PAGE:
– Try comparing the two A pitches (A440 and A442) to see if you can hear the difference. That’s how finely tuned ensembles strive to be, and pros are pretty much expected to be perfect with this. It’s actually a really big deal! This is a B-flat (466.16 hz).

– When Goto is told he’s sharp, this is reflected in the sound (verrrrrrryyyy noticeable that he’s reaaaaaalllyyy sharp). There are sharp people everywhere! TUNE.

– Now an ensemble tuning. As is with bands, this starts with the woodwinds and begins with the 1st chair clarinet setting the tuning for the whole ensemble, moving down to brass, then to the low brass, and then a small amount of time with everyone to really get unified. Midori is uniquely lucky because she has an instrument she can plug directly into the tuner should she wish to do so, but should still play the concert pitch with the ensemble to ensure unity. An out of tune player is very noticable to trained ears.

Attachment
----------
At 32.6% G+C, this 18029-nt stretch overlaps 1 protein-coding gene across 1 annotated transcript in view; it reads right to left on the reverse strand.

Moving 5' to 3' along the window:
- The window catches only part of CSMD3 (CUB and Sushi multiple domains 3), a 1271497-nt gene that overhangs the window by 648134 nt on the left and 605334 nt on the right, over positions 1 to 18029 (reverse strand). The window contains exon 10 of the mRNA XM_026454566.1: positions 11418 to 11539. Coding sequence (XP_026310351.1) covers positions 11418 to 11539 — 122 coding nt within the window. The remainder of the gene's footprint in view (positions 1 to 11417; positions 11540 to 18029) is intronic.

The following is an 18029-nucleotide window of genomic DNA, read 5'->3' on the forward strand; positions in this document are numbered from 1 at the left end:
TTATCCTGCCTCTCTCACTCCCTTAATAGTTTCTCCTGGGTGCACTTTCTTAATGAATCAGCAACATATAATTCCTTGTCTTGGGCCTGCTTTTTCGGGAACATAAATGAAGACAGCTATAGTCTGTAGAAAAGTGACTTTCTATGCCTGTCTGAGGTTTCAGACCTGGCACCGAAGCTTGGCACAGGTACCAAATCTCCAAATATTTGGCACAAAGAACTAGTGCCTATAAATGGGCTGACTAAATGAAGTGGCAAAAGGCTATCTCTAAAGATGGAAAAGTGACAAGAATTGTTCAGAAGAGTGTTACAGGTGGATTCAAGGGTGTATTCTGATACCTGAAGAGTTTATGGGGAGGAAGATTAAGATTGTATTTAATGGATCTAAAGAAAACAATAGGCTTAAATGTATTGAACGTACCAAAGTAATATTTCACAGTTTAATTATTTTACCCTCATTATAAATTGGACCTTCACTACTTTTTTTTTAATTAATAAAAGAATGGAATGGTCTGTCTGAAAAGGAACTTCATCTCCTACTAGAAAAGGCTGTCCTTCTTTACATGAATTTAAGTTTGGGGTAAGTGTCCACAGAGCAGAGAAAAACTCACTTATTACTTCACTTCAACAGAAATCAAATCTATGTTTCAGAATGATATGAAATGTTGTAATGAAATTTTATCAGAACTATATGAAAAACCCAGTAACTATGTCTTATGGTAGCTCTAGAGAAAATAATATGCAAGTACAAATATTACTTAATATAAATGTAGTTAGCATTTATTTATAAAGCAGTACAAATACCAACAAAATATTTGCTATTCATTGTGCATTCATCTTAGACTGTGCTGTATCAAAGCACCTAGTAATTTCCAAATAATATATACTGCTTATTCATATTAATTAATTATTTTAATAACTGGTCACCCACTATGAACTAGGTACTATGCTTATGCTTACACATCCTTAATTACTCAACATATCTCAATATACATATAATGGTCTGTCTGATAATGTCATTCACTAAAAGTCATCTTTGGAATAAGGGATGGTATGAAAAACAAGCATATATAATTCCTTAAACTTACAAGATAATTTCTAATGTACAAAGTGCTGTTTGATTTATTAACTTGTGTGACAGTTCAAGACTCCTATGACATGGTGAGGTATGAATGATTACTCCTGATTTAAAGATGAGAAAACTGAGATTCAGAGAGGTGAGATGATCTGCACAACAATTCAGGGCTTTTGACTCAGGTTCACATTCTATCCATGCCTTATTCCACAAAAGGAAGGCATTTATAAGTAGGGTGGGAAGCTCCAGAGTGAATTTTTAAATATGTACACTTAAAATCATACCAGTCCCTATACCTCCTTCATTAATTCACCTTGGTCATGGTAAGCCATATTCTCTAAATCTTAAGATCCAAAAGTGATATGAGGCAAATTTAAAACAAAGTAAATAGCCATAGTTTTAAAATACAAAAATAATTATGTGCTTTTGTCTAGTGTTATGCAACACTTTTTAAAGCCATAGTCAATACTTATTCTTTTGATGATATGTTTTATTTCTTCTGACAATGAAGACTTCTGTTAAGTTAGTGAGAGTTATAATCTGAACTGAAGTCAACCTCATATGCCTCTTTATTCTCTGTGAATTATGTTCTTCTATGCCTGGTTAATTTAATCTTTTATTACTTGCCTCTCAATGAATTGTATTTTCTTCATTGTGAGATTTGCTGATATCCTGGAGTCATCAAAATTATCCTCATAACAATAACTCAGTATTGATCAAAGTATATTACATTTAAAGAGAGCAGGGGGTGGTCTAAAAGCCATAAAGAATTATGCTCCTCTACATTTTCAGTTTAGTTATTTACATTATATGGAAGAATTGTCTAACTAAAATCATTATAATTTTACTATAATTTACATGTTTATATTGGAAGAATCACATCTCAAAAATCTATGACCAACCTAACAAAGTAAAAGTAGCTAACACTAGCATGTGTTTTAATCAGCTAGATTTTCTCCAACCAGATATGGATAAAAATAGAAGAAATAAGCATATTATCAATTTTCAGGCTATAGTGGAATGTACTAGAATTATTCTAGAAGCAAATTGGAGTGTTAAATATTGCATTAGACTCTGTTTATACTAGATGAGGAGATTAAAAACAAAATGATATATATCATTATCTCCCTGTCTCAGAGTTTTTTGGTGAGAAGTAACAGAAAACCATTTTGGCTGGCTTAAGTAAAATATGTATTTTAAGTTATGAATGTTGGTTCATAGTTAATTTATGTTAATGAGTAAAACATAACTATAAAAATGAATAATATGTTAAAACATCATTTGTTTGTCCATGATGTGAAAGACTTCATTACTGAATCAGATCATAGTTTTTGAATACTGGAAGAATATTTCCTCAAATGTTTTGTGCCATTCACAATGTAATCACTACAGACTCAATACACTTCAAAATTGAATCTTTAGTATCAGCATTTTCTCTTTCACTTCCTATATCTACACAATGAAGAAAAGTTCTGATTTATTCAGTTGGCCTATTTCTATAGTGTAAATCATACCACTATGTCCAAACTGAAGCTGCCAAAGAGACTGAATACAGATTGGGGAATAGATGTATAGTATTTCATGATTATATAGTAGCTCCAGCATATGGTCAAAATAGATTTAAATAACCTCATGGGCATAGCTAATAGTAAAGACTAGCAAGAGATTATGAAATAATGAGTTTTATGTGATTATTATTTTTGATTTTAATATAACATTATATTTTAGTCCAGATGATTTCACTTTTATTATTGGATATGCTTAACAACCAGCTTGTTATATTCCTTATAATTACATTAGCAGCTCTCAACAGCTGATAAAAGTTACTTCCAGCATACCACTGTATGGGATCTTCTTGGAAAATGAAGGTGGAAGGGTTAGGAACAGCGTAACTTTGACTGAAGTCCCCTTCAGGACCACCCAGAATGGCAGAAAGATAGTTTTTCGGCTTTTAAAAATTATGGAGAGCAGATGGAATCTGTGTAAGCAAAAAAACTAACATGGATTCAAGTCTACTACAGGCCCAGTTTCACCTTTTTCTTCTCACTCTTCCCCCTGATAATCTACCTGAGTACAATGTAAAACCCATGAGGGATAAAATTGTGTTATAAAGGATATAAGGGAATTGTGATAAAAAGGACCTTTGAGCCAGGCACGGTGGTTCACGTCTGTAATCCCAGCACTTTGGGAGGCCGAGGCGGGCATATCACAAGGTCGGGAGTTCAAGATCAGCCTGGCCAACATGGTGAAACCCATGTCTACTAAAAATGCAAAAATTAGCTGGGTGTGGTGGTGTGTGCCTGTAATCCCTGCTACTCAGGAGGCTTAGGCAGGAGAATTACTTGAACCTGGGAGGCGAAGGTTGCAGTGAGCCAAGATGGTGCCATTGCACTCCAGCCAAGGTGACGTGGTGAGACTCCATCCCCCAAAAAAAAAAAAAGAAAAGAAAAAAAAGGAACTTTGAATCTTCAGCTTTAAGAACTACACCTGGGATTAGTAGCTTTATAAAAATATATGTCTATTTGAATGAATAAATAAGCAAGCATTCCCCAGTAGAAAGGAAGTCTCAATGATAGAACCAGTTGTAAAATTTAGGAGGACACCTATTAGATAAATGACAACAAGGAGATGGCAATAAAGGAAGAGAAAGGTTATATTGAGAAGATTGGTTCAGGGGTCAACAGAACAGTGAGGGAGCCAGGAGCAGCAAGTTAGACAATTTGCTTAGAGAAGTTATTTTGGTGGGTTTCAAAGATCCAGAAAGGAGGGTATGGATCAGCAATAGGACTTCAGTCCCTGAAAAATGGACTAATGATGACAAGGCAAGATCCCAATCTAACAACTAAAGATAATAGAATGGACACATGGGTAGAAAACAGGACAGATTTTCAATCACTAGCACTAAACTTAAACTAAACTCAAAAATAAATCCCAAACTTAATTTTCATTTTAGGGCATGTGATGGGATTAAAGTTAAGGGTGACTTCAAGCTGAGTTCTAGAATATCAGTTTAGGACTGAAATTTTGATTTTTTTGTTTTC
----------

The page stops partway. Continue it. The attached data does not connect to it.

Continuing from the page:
– This speech from Taki-sensei is getting me fired up and emotional at the same time. They flawlessly nailed the atmosphere in the room during moments like this that it’s hard for me to not get really invested in this. Like wow.

– It sounds like the band ahead of them is playing Scheherazade Movement IV, right near the end (one my first orchestral performance pieces! I had 4th horn). Here’s a Youtube link to the exact moment the band on stage is playing during this section (orchestral version though)! That motivic material is instantaneously noticable. You can hear that the band in front of them has a harp too! Not a very common occurence for a high school band. A band arrangement of a piece like that is ballsy in a way, as band reductions of orchestral scores are usually viewed as compromises on what some consider to be pristine material. This isn’t the opinion of everyone, but it’s a view some take.

– Good guy Shuuichi. And Kumiko is too cute here.

– YEAH! LET’S DO THIS. I WANNA GET EMOTIONAL WHEN THEY HOPEFULLY DO WELL.

– PONYTAIL POWER!

– Asuka ;_; You gotta believe!

– The lightning when the stage lights comes on is so cool. They really nailed the look and feel of the intensity and hues of the stage lights.